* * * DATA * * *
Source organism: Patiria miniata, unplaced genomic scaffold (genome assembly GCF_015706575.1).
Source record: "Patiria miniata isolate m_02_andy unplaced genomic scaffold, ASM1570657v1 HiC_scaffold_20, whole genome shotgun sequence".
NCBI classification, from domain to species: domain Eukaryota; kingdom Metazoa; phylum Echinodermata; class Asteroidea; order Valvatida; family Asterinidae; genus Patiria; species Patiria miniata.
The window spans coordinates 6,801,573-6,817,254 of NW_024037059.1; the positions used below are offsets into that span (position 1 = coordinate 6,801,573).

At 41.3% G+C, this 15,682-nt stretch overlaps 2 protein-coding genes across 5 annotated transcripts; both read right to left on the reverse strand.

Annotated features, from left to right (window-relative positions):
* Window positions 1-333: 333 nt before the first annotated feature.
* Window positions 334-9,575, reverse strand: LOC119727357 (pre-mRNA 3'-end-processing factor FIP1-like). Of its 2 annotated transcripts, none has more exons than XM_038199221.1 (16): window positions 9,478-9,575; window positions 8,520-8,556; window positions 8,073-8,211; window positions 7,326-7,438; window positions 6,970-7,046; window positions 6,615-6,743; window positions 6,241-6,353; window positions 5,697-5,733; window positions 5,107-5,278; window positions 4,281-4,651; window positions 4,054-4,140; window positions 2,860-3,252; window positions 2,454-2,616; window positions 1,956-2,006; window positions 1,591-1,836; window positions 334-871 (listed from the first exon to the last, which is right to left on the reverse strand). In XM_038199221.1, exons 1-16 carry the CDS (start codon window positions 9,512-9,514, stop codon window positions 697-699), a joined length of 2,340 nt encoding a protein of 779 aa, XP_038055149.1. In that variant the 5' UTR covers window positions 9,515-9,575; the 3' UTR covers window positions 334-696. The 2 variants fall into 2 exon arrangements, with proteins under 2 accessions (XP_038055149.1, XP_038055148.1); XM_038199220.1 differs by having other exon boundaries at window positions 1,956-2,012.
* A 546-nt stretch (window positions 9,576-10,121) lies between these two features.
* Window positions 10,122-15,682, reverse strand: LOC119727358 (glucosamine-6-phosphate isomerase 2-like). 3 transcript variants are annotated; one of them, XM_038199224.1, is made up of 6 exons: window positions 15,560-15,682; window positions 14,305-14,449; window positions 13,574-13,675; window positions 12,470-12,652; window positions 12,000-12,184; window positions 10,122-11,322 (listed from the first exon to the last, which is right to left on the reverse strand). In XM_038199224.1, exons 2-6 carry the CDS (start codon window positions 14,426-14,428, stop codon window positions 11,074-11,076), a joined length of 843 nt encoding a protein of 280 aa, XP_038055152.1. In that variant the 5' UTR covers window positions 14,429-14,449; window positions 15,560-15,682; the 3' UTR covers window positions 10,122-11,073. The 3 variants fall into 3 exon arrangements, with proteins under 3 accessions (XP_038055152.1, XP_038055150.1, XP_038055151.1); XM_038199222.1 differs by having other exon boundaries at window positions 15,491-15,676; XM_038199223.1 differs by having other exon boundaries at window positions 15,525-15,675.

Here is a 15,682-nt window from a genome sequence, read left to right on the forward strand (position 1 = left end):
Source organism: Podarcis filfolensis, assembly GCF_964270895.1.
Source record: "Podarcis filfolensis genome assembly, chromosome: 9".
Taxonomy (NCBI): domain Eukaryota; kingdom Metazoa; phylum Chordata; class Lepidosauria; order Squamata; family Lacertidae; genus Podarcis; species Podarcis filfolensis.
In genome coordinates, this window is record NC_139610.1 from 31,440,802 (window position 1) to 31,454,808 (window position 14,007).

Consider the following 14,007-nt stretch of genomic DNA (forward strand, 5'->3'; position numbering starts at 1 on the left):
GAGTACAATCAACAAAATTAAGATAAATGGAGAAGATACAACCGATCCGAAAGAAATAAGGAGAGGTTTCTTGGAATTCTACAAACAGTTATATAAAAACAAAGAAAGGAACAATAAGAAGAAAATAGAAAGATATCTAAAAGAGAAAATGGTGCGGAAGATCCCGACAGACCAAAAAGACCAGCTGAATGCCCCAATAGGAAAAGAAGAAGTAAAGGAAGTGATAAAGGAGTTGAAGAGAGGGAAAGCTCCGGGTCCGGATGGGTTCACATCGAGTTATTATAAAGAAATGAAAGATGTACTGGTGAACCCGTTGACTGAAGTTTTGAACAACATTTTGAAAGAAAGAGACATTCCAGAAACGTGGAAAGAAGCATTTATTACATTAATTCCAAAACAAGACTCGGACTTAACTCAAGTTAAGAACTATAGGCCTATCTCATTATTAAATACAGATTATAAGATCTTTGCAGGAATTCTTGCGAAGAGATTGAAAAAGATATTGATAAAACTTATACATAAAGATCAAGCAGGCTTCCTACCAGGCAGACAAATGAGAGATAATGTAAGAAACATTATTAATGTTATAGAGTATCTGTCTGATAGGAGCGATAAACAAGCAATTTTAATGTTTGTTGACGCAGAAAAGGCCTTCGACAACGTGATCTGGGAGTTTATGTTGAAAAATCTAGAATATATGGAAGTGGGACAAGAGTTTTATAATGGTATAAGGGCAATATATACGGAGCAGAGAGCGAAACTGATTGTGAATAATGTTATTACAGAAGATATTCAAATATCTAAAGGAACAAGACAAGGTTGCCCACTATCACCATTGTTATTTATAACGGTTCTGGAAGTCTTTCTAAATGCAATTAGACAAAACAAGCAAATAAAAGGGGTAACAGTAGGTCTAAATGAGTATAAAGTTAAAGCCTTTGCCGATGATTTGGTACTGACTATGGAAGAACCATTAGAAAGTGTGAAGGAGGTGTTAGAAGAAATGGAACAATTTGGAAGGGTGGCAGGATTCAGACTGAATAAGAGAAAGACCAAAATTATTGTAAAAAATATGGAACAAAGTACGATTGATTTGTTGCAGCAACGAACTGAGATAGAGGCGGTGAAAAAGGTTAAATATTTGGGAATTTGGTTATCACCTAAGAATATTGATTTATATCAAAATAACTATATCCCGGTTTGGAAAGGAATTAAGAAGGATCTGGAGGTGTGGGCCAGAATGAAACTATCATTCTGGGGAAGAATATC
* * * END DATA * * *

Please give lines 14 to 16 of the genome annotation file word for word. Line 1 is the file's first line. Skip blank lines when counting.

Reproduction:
Taxonomy (NCBI): domain Eukaryota; kingdom Metazoa; phylum Chordata; class Lepidosauria; order Squamata; family Lacertidae; genus Podarcis; species Podarcis filfolensis.
In genome coordinates, this window is record NC_139610.1 from 31,440,802 (window position 1) to 31,454,808 (window position 14,007).

Consider the following 14,007-nt stretch of genomic DNA (forward strand, 5'->3'; position numbering starts at 1 on the left):